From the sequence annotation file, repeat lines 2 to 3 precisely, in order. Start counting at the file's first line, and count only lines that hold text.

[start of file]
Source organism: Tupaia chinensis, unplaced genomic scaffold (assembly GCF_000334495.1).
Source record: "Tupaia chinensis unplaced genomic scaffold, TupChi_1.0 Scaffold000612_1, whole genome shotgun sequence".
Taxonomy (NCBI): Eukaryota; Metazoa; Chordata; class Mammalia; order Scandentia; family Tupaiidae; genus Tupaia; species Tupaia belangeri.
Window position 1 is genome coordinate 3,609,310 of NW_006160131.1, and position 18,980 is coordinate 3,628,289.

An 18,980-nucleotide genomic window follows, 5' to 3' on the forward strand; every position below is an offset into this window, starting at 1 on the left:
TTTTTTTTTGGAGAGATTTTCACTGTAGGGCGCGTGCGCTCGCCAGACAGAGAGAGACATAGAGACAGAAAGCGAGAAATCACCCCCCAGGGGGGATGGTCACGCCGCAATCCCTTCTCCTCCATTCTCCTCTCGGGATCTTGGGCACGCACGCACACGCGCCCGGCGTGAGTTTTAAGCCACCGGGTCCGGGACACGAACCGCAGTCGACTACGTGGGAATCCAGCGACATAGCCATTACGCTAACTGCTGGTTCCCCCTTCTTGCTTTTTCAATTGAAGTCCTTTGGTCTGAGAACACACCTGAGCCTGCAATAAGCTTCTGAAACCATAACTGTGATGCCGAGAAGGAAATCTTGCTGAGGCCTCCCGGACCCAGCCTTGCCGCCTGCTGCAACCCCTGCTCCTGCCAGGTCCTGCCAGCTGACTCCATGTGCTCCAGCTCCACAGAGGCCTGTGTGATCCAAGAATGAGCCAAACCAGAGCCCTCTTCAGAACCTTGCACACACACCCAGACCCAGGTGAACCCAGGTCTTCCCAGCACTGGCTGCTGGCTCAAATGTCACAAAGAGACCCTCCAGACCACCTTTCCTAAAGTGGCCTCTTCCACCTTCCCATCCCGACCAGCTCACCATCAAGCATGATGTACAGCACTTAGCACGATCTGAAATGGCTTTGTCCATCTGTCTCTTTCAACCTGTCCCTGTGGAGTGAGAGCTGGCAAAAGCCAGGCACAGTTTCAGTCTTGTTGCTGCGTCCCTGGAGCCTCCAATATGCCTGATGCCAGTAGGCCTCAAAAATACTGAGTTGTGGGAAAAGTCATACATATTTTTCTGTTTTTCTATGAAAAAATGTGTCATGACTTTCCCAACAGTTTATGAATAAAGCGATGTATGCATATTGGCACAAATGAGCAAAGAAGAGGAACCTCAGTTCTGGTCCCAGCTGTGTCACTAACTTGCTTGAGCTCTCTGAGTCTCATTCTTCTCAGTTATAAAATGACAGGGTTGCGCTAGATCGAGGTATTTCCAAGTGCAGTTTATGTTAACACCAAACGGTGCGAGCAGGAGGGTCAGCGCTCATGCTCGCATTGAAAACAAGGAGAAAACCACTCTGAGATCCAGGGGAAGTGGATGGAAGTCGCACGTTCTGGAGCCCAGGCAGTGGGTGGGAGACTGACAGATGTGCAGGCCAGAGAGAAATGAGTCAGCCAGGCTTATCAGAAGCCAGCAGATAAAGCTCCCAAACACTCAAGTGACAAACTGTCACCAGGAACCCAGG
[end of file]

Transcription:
Source record: "Tupaia chinensis unplaced genomic scaffold, TupChi_1.0 Scaffold000612_1, whole genome shotgun sequence".
Taxonomy (NCBI): Eukaryota; Metazoa; Chordata; class Mammalia; order Scandentia; family Tupaiidae; genus Tupaia; species Tupaia belangeri.